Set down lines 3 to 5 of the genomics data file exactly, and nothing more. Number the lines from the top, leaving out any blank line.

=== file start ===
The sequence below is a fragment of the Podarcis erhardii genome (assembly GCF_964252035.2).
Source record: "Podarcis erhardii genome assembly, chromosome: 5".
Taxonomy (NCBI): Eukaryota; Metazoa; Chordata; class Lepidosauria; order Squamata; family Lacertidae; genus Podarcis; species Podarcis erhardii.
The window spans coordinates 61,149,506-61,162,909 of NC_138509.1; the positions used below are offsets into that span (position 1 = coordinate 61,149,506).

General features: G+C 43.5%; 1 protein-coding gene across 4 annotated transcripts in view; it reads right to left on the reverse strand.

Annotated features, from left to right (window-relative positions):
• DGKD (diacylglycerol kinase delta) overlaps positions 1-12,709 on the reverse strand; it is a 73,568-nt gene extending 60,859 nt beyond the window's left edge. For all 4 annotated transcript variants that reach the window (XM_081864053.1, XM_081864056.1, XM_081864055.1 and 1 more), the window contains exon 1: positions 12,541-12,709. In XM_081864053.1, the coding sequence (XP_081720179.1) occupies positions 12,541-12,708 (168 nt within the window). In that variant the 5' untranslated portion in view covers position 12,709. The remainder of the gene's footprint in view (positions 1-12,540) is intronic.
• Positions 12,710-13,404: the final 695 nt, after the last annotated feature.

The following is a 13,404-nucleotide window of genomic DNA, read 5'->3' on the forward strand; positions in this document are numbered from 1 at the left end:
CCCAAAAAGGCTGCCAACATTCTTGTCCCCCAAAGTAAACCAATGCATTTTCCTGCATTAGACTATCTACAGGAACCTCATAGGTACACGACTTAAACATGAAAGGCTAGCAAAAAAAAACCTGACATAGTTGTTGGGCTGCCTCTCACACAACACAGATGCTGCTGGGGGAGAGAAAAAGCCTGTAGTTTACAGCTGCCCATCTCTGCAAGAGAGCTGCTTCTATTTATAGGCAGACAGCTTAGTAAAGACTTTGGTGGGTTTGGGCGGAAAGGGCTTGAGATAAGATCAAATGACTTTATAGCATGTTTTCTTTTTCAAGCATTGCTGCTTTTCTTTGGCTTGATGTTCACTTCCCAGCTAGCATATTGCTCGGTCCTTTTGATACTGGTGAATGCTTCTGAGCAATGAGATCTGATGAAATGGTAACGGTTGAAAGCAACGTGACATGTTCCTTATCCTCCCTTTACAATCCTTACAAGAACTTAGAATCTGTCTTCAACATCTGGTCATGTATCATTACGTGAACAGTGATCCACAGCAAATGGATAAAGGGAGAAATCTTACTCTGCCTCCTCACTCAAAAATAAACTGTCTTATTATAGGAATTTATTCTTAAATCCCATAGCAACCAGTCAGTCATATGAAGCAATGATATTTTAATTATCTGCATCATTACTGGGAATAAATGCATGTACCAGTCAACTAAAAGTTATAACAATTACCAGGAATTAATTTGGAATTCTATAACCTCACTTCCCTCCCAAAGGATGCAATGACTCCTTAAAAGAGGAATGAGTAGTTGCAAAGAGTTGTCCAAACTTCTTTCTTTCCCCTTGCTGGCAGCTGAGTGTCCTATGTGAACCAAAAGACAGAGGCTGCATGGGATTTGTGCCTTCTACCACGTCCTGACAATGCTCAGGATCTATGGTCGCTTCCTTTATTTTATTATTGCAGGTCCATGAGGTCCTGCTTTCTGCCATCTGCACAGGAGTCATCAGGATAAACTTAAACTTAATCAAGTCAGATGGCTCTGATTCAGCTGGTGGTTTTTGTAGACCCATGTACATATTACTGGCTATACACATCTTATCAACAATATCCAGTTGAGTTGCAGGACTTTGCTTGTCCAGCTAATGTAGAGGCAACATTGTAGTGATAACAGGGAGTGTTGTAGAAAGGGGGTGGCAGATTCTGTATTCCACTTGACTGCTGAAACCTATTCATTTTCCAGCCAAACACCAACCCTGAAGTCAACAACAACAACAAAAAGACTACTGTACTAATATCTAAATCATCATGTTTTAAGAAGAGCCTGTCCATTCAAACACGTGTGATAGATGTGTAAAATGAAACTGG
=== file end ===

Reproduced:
Taxonomy (NCBI): Eukaryota; Metazoa; Chordata; class Lepidosauria; order Squamata; family Lacertidae; genus Podarcis; species Podarcis erhardii.
The window spans coordinates 61,149,506-61,162,909 of NC_138509.1; the positions used below are offsets into that span (position 1 = coordinate 61,149,506).

General features: G+C 43.5%; 1 protein-coding gene across 4 annotated transcripts in view; it reads right to left on the reverse strand.